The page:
Later it gave them the opportunity to be employed as bodyguards to wealthy businessmen. Paul was astonished that most of the men saw no prospects for their future in Georgia and were more interested in the USA and Europe.

“Then why are they fighting for the territorial integrity of Georgia if they want to leave the country?” thought Paul.

In any case, Paul managed to train the Georgians to fulfill moderately complicated tasks under his supervision.

Paul required monitoring devices and means of communication for that purpose, including satellite telecommunications, so that if anything unforeseen should occur, he could quickly correct their movement and help them in a difficult situation.

With the help of special GSM telephone interception devices Paul introduced the monitoring of telephone conversations between the leaders of South Ossetia including the police, security service and border guards. A special system monitored their location and if the need arose it could block or even obtrude false information through voice imitation over mobile phones.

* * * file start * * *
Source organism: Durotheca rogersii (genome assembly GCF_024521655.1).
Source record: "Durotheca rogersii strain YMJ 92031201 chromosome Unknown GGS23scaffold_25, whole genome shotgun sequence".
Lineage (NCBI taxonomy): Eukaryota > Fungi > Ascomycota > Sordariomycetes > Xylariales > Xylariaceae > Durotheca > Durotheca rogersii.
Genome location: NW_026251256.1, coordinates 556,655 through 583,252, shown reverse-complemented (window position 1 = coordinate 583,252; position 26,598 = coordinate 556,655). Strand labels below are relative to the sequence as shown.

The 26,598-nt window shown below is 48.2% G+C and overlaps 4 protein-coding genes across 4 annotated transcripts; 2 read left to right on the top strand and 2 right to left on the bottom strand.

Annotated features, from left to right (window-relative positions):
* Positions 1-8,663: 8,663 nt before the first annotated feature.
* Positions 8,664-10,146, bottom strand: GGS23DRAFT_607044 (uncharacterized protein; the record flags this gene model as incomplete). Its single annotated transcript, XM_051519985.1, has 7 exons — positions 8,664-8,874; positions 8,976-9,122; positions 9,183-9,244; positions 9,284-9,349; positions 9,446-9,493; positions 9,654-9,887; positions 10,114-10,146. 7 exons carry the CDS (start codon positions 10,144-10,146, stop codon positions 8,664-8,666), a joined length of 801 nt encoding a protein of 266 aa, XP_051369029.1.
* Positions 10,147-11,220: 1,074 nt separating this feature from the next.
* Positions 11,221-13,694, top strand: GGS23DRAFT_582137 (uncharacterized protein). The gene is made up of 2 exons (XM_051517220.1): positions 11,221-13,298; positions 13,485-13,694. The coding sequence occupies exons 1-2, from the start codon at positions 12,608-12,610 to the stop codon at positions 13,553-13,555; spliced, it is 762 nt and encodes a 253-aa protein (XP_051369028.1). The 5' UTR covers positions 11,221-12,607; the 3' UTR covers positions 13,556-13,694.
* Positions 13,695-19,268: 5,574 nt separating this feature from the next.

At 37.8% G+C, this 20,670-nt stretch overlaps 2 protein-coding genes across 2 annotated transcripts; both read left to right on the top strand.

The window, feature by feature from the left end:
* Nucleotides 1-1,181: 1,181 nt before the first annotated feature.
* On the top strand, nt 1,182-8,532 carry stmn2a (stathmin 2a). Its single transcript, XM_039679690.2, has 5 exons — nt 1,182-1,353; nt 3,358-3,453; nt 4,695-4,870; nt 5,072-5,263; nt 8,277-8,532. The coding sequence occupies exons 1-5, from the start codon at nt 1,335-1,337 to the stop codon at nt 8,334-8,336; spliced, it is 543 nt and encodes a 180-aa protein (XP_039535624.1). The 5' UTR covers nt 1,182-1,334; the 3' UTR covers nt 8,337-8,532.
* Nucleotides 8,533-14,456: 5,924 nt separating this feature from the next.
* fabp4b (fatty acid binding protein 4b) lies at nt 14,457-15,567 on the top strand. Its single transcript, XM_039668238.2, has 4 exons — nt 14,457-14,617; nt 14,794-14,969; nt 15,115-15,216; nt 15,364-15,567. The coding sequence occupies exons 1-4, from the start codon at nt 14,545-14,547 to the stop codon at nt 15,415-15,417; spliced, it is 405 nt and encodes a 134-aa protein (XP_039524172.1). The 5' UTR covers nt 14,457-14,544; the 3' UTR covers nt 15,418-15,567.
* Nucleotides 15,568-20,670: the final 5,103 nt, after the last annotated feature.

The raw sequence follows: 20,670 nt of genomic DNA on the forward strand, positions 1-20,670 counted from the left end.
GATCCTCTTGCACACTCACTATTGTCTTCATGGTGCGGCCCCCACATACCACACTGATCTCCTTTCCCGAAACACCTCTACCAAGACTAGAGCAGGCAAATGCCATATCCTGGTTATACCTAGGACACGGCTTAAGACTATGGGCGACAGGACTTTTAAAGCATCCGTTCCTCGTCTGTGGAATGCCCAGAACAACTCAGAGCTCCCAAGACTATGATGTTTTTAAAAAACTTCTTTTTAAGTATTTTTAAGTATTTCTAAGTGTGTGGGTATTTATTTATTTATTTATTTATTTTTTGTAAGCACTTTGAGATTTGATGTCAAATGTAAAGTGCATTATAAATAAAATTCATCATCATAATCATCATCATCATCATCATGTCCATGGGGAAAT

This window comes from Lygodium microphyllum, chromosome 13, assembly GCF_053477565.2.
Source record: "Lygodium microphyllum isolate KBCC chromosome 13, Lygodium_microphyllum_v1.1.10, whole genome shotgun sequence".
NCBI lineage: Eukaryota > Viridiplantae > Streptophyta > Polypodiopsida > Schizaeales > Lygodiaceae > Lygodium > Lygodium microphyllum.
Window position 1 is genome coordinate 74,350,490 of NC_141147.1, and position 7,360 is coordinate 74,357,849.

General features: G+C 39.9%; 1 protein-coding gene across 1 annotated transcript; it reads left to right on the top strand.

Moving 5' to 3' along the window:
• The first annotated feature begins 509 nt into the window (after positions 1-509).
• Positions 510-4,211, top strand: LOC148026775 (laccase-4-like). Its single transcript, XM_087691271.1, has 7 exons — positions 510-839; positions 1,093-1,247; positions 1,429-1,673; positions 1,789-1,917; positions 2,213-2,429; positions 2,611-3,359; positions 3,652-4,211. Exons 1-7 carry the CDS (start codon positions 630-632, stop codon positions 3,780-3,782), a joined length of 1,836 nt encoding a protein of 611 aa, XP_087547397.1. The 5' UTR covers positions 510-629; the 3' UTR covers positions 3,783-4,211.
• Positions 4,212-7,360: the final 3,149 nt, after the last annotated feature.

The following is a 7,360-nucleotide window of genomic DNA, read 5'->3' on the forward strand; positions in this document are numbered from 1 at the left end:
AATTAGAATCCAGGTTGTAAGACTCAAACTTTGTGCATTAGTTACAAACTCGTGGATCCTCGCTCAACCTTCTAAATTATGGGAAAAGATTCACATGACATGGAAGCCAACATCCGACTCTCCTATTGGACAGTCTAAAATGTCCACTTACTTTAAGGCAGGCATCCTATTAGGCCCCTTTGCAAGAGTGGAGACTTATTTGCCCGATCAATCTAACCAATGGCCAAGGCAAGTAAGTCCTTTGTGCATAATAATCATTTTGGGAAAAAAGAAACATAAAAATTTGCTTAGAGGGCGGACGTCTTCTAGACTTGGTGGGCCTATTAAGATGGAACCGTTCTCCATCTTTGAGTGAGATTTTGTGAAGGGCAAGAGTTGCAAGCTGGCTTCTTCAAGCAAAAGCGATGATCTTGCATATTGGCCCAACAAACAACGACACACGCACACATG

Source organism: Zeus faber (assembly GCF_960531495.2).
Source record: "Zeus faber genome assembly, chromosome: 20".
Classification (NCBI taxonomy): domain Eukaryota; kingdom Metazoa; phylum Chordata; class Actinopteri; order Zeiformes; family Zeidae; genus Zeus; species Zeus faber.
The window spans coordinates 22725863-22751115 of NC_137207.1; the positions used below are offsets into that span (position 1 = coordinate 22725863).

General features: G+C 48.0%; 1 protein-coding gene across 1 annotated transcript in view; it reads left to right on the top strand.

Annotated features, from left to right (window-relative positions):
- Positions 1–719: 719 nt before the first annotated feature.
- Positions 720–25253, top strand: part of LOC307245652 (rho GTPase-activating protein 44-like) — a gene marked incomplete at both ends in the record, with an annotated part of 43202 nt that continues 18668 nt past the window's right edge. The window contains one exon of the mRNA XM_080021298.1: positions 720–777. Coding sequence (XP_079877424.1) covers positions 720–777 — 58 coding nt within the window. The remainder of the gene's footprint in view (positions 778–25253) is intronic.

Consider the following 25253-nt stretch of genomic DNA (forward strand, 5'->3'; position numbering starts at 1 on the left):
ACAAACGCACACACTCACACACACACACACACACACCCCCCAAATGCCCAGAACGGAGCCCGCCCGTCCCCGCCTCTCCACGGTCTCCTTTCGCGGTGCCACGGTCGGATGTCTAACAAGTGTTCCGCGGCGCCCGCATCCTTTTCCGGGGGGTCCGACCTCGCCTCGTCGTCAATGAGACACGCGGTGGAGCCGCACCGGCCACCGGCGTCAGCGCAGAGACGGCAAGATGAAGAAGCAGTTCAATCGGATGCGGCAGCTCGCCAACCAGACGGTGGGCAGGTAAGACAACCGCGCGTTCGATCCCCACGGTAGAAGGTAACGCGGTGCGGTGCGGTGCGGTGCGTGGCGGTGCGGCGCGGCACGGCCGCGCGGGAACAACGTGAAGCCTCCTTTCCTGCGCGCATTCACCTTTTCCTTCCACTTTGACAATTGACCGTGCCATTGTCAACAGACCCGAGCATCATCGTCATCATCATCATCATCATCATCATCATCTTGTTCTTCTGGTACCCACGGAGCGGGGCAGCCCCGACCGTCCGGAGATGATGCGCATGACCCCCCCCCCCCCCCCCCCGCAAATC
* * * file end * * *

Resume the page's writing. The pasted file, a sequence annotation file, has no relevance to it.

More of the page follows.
Such information was of utmost importance for locating the leaders of South Ossetia in order to be able to annihilate them and cause panic among the defenders.

The commandoes’’ principal duty was to put out of action as many leaders of South Ossetia as possible.

An Ossetian interpreter sat next to Paul and translated the conversations that came in Ossetian over the phone. Paul didn’t forget Russian and when a conversation was in Russian he listened himself and tried to guess the mood of the speakers by their intonation. As a professional he wanted to understand beforehand the character of the men he would have to fight with.

Suddenly he heard Jerassa’s familiar voice. She was talking to some Alexei Petrovich in Moscow. At first Paul could not believe his ears, it was all so unexpected. When he calmed down he understood that they were talking about some medicine for Jerassa’s three-year-old child.